Shop Windows to the Universe

The Winter 2010 issue of The Earth Scientist includes a variety of educational resources, ranging from astronomy to glaciers. Check out the other publications and classroom materials in our online store.
This is an image of Callisto.
Click on image for full size
NASA

Callisto

Callisto was first discovered by Galileo in 1610. It is the 2nd largest moon in the solar system, and is larger than the Earth's moon. It is about as big as the distance across the United States.

Callisto is named after one of Jupiter's many girlfriends from Greek mythology.

Last modified September 19, 2003 by Jennifer Bergman.

Shop Windows to the Universe Science Store!

Our online store includes fun classroom activities for you and your students. Issues of NESTA's quarterly journal, The Earth Scientist are also full of classroom activities on different topics in Earth and space science!

Windows to the Universe Community

News

Opportunities

You might also be interested in:

Traveling Nitrogen Classroom Activity Kit

Check out our online store - minerals, fossils, books, activities, jewelry, and household items!...more

Galilean Satellites

The Galilean satellites are the 4 big moons of Jupiter, Io, Europa, Ganymede, and Callisto. These moons are called Galilean because they were discovered by Galileo Galilei in 1610. In this picture, Io,...more

A Revealing Look at Callisto

The Galileo spacecraft has been in orbit around Jupiter for almost six years now. Earlier this spring, Galileo took these pictures of Callisto. Callisto is one of Jupiter's moons. Callisto is an icy moon...more

The Atmosphere of Europa

The Galileo mission discovered an amazing thing! Europa has its own atmosphere, although it is very, very thin. When fast moving molecules traveling through space near Jupiter hit Europa's atmosphere,...more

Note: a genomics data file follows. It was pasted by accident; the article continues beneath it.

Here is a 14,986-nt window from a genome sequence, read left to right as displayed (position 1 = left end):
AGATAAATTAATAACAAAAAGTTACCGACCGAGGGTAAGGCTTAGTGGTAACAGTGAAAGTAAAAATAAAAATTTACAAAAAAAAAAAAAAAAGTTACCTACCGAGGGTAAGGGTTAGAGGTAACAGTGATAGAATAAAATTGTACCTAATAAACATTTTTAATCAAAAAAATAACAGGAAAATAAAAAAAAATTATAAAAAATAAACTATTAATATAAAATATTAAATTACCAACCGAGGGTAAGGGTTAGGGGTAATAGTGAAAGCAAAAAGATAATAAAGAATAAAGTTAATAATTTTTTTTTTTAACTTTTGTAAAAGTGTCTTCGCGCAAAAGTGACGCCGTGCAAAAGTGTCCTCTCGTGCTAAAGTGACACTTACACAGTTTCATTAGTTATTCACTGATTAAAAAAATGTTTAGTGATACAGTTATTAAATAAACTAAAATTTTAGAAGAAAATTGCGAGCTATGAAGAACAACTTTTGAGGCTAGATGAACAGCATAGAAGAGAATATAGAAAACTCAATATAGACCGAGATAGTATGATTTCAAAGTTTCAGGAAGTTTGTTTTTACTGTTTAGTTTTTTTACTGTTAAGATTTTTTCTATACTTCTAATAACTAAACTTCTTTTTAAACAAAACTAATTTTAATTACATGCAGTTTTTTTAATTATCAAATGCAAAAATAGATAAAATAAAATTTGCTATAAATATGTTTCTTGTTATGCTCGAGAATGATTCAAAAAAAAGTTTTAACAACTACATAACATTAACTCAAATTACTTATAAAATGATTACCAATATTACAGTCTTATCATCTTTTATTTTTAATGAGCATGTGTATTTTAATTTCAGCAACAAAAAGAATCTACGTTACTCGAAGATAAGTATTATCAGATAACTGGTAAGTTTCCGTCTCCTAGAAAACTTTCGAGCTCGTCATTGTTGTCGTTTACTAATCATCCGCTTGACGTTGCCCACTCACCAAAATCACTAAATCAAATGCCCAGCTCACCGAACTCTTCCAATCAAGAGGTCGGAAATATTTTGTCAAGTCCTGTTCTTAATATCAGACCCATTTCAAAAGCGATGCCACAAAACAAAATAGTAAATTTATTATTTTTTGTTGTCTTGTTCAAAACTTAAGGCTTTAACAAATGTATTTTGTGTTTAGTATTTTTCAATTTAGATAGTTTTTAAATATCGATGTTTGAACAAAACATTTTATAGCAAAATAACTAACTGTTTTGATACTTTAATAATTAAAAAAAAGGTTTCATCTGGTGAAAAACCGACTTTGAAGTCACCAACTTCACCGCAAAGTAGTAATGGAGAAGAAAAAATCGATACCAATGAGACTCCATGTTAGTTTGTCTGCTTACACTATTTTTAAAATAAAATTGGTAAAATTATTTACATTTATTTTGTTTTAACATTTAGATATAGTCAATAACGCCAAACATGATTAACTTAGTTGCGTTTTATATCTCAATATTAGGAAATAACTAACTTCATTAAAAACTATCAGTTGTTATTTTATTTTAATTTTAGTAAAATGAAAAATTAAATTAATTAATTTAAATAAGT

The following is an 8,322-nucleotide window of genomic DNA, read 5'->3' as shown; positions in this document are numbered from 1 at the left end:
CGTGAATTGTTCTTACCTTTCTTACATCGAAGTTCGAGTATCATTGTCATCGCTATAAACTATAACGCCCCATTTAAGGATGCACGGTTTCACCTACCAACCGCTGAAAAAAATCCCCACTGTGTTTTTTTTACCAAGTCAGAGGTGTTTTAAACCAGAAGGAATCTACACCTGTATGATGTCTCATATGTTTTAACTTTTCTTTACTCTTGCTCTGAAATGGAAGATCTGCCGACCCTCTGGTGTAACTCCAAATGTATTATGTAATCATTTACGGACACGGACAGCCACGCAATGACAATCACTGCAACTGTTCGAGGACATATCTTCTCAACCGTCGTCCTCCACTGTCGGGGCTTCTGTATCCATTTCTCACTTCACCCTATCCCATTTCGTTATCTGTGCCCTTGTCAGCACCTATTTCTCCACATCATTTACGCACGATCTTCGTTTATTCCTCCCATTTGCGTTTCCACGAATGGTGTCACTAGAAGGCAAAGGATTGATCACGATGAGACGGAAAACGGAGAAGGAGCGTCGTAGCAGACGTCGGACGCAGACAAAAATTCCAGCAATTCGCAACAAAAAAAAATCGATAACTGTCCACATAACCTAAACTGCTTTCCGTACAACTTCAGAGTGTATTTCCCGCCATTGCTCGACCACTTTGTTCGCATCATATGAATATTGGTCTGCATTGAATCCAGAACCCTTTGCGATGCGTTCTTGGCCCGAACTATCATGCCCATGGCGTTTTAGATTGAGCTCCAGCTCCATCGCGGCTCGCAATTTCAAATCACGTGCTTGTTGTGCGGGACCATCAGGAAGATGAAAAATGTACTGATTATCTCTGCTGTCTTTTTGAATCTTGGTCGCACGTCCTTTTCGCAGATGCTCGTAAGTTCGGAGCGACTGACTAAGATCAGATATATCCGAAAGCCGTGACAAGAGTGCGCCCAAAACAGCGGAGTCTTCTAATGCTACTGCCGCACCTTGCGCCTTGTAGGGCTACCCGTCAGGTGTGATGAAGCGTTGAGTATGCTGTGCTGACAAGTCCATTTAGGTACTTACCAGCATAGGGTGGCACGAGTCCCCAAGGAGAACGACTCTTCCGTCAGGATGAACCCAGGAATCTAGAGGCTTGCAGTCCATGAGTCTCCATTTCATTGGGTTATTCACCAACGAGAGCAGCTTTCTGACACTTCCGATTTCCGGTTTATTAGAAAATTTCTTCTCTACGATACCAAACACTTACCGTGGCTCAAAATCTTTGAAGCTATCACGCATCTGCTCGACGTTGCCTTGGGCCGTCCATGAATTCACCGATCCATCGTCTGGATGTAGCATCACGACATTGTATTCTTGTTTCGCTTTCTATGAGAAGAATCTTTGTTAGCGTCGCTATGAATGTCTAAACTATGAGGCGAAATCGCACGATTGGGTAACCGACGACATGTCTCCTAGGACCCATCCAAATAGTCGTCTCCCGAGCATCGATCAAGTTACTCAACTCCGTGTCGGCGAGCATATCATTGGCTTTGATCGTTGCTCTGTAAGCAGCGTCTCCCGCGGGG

Galileo

Galileo was a spacecraft that orbited Jupiter for eight years. It made many discoveries about Jupiter and its moons. Galileo was launched in 1989, and reached Jupiter in 1995. The spacecraft had two parts....more

Amalthea

Amalthea was discovered by E Barnard in 1872. Of the 17 moons it is the 3rd closest to Jupiter. Amalthea is about the size of a county or small state. Amalthea is named after the goat in Greek mythology...more

Callisto

Callisto was first discovered by Galileo in 1610. It is the 2nd largest moon in the solar system, and is larger than the Earth's moon. It is about as big as the distance across the United States. Callisto...more

Evolution of Callisto

Measurements by the Galileo spacecraft have been shown that Callisto is the same inside from the center to the surface. This means that Callisto does not have a core at the center. This means that, unlike...more

Windows to the Universe, a project of the National Earth Science Teachers Association, is sponsored in part is sponsored in part through grants from federal agencies (NASA and NOAA), and partnerships with affiliated organizations, including the American Geophysical Union, the Howard Hughes Medical Institute, the Earth System Information Partnership, the American Meteorological Society, the National Center for Science Education, and TERC. The American Geophysical Union and the American Geosciences Institute are Windows to the Universe Founding Partners. NESTA welcomes new Institutional Affiliates in support of our ongoing programs, as well as collaborations on new projects. Contact NESTA for more information. NASA ESIP NCSE HHMI AGU AGI AMS NOAA